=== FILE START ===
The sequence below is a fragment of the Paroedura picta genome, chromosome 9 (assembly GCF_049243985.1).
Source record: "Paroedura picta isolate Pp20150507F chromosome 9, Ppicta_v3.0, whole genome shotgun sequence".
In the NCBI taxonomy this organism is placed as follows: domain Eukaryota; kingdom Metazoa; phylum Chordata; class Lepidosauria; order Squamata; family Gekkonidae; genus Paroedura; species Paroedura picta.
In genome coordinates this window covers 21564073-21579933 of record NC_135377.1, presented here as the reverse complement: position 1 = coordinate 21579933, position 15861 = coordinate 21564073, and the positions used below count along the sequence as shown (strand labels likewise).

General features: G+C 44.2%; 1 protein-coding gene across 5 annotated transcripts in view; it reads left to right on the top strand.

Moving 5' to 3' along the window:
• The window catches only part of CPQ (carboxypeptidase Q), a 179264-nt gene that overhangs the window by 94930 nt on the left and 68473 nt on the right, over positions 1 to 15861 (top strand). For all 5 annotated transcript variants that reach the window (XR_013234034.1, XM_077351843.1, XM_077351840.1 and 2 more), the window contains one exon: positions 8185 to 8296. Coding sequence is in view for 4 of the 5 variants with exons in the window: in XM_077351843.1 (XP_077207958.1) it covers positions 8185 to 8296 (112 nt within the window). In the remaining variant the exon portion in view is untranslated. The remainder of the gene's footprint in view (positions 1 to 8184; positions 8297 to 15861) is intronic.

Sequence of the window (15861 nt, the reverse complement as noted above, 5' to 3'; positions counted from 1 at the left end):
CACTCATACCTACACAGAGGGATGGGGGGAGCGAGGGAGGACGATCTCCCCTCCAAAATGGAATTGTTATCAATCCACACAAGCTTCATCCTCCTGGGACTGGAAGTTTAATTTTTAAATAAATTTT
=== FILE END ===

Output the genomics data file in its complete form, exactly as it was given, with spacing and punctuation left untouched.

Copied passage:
The sequence below is a fragment of the Paroedura picta genome, chromosome 9 (assembly GCF_049243985.1).
Source record: "Paroedura picta isolate Pp20150507F chromosome 9, Ppicta_v3.0, whole genome shotgun sequence".
In the NCBI taxonomy this organism is placed as follows: domain Eukaryota; kingdom Metazoa; phylum Chordata; class Lepidosauria; order Squamata; family Gekkonidae; genus Paroedura; species Paroedura picta.
In genome coordinates this window covers 21564073-21579933 of record NC_135377.1, presented here as the reverse complement: position 1 = coordinate 21579933, position 15861 = coordinate 21564073, and the positions used below count along the sequence as shown (strand labels likewise).

General features: G+C 44.2%; 1 protein-coding gene across 5 annotated transcripts in view; it reads left to right on the top strand.

Moving 5' to 3' along the window:
• The window catches only part of CPQ (carboxypeptidase Q), a 179264-nt gene that overhangs the window by 94930 nt on the left and 68473 nt on the right, over positions 1 to 15861 (top strand). For all 5 annotated transcript variants that reach the window (XR_013234034.1, XM_077351843.1, XM_077351840.1 and 2 more), the window contains one exon: positions 8185 to 8296. Coding sequence is in view for 4 of the 5 variants with exons in the window: in XM_077351843.1 (XP_077207958.1) it covers positions 8185 to 8296 (112 nt within the window). In the remaining variant the exon portion in view is untranslated. The remainder of the gene's footprint in view (positions 1 to 8184; positions 8297 to 15861) is intronic.

Sequence of the window (15861 nt, the reverse complement as noted above, 5' to 3'; positions counted from 1 at the left end):
CACTCATACCTACACAGAGGGATGGGGGGAGCGAGGGAGGACGATCTCCCCTCCAAAATGGAATTGTTATCAATCCACACAAGCTTCATCCTCCTGGGACTGGAAGTTTAATTTTTAAATAAATTTT